Health minister Neil O’Brien has agreed to meet with community pharmacy stakeholders following a debate in parliament which centred on the significant challenges across the sector.

The debate held yesterday was called by Conservative MP for Waveney Peter Aldous to highlight the role that community pharmacies play and to address the ‘enormous pressures’ they currently face.

The health minister responded to comments from MPs including Sir George Howarth, Steve Brine, Judith Cummins, Esther McVey, Preet Kaur Gill and All-Party Pharmacy Group (APPG) chair Taiwo Owatemi.

And the APPG chair asked Mr O’Brien to commit to meeting with pharmacy stakeholders via the parliamentary group, to which he said that he would.

Medicines supply chain ‘in need of serious love’

Chair of the Health and Social Care Select Committee (HSCC) Steve Brine and MP Taiwo Owatemi both raised concerns about the cost of generic medicines.

Mr Brine said that the medicines supply chain was ‘is in need of serious love from ministers’.

‘Pharmacies often have no idea of the prices being charged by wholesalers for some key generics, so they have no idea what is short, while pricing of products is often much higher compared with other European countries; consequently, margins in community pharmacies are often being eroded by uncertainty in the supply chain,’ he said.

And he urged the government to ‘look at a robust system to plan for future pandemics’ and address shortages of key pharmaceuticals, ‘because that undermines the sector and some of its great work’.

Meanwhile Ms Owatemi drew attention to issues around medicine distribution and ‘middlemen supply chain distributors who keep hold of medicines and who are sometimes involved in driving up the prices’. She also noted challenges around the manufacturing of generic medicines.

In particular, she said that UK manufacturers of generics were ‘left at a competitive disadvantage’ because since the UK’s exit from the European Union (EU), the EU had invested around £20bn in the manufacturing of generics, while the UK had invested nothing.

UK manufacturers also have ‘no incentive’ to produce or increase their manufacturing of generic medicines in the UK because legislation allows EU generics to be recognised in the UK but does not allow the EU to recognise UK generics, Ms Owatemi told MPs.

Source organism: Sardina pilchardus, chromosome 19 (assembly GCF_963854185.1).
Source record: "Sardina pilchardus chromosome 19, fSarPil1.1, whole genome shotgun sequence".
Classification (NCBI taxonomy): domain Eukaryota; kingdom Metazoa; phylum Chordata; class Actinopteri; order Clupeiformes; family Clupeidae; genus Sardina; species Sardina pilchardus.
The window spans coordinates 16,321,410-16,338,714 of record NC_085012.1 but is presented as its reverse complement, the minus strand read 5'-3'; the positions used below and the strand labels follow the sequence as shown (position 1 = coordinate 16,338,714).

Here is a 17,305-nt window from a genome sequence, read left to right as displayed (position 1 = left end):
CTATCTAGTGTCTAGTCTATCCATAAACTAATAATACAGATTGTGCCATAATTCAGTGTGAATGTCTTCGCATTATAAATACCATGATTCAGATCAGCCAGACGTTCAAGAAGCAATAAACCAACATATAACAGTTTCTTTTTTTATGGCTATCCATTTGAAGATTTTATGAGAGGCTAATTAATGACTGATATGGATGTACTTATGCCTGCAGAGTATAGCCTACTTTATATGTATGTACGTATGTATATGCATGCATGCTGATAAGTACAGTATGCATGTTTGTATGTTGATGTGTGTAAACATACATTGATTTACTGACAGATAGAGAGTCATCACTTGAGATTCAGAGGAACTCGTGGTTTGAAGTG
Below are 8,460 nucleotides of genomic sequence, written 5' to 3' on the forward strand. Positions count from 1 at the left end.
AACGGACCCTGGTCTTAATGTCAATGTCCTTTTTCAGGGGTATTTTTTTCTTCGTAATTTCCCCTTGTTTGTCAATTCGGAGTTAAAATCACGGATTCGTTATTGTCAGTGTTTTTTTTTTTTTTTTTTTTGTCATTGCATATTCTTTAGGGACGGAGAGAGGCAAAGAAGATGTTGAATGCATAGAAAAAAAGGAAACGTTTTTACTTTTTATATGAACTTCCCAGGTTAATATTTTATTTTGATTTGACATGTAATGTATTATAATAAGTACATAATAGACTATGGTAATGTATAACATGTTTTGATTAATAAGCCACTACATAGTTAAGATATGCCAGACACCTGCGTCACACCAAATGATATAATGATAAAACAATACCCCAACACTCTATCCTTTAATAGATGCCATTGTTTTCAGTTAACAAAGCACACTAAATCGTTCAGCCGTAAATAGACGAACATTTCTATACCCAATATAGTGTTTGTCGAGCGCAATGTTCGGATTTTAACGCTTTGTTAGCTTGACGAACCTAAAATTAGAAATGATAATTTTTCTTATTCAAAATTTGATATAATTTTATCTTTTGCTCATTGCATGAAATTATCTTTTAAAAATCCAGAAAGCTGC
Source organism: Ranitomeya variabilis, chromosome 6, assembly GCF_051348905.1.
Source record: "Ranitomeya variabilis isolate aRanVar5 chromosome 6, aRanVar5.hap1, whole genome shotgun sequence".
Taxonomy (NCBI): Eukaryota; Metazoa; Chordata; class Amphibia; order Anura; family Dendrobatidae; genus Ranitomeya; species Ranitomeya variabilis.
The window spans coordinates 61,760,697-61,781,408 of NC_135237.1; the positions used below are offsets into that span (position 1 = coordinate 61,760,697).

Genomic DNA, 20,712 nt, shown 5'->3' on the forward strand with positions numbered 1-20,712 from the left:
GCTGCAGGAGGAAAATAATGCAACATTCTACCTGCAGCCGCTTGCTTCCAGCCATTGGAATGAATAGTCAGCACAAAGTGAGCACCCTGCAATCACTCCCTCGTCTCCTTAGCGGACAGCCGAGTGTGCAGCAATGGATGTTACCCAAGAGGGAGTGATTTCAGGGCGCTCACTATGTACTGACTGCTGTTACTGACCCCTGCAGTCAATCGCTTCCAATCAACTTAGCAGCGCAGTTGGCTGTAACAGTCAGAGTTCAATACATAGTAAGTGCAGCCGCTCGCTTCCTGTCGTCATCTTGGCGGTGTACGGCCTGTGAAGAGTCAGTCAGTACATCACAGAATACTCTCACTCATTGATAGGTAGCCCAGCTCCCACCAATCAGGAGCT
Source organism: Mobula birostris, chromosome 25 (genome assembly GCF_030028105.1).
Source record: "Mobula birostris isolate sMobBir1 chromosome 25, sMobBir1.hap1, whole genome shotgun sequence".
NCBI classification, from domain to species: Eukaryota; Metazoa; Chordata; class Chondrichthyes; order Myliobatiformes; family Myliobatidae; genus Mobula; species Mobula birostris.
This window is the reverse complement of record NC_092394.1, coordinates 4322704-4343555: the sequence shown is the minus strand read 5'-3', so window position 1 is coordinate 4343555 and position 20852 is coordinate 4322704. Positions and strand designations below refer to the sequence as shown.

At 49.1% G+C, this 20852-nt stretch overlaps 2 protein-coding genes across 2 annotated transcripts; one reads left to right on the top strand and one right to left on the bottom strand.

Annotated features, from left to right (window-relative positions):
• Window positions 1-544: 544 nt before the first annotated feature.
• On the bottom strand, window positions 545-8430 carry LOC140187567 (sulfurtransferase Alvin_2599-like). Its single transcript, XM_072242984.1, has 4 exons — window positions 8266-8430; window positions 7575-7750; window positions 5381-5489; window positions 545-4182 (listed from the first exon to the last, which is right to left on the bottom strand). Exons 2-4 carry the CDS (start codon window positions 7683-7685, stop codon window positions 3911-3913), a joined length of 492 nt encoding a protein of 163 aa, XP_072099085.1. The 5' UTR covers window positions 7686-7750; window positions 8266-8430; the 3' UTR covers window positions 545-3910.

She also said that the Medicines and Healthcare products Regulatory Agency was currently facing ‘significant challenges’.

‘It has lost a large amount of its workforce and is currently unable to process the regulatory applications coming through its doors—again, making it difficult for generic drugs to enter the UK,’ Ms Owatemi said.

And she said that she was already hearing concerns from pharmacies expecting further medicines shortages over winter.

Government ‘closely monitoring pharmacy closures’

In response to concerns raised about pharmacy closures, Mr O’Brien told MPs that ‘despite a number of pharmacies closing since 2017, there are about 10,800 pharmacies today, which is still more than in 2010’.

And he said that ‘rather than focusing merely on numbers, we should look at access’.

Several MPs cited analysis from the Company Chemists’ Association that suggested pharmacy closures were disproportionately affecting more deprived areas.

But Mr O’Brien said that ‘proportionally, the closures that we have seen reflect the spread of pharmacies across England.’

And he said that the government was monitoring changes in the pharmacy market ‘very closely’ as it ‘evolves’, adding that ‘we are seeing the number of small independent pharmacies increase, while the number of pharmacies that are part of bigger businesses decrease’.

But Mr Aldous highlighted the need to retain access to community pharmacies within a 20-minute walk of patients amid ‘consolidation of the sector’, which he said was ‘not straight-forward with the current regulations’.

MP queries government’s claim on workforce increase

Several MPs raised concerns about the community pharmacy workforce, sharing news of vacancies from pharmacies within their own constituencies.

Mr O’Brien responded that the number of registered pharmacists in England had increased by 82% since 2010, from 28,984 to 52,780.

‘It is a huge increase, even compared with the huge increases elsewhere in the NHS,’ he said.

But Mr Aldous, who summed up the debate, responded that ‘a lot of that increase’ in the number of registered pharmacists ‘may have been in hospitals and medical practices’.

And he added: ‘The feedback that I get from community pharmacists is that they have challenges with recruitment and retention in their settings, and we need to address that.’

Mr O’Brien also pointed to initiatives outlined in the NHS Long Term Workforce Plan to increase training places for pharmacists by nearly 50% by 2031/32, as well as fully funded training opportunities for pharmacists and pharmacy technicians.

‘Employers clearly have a key role in retaining staff and making jobs in community pharmacy attractive,’ he added.

The Community Pharmacy Workforce Development Group (CPWDG), representing the CCA, the National Pharmacy Association (NPA) and the Association of Independent Multiple Pharmacies (AIMp), recently said that legislative changes allowing pharmacy technicians to do more would incentivise community pharmacy employers to invest in training their workforce.

They also suggested that the most recent workforce data shared by NHSE represented an overestimation of the number of pharmacists working in community pharmacy.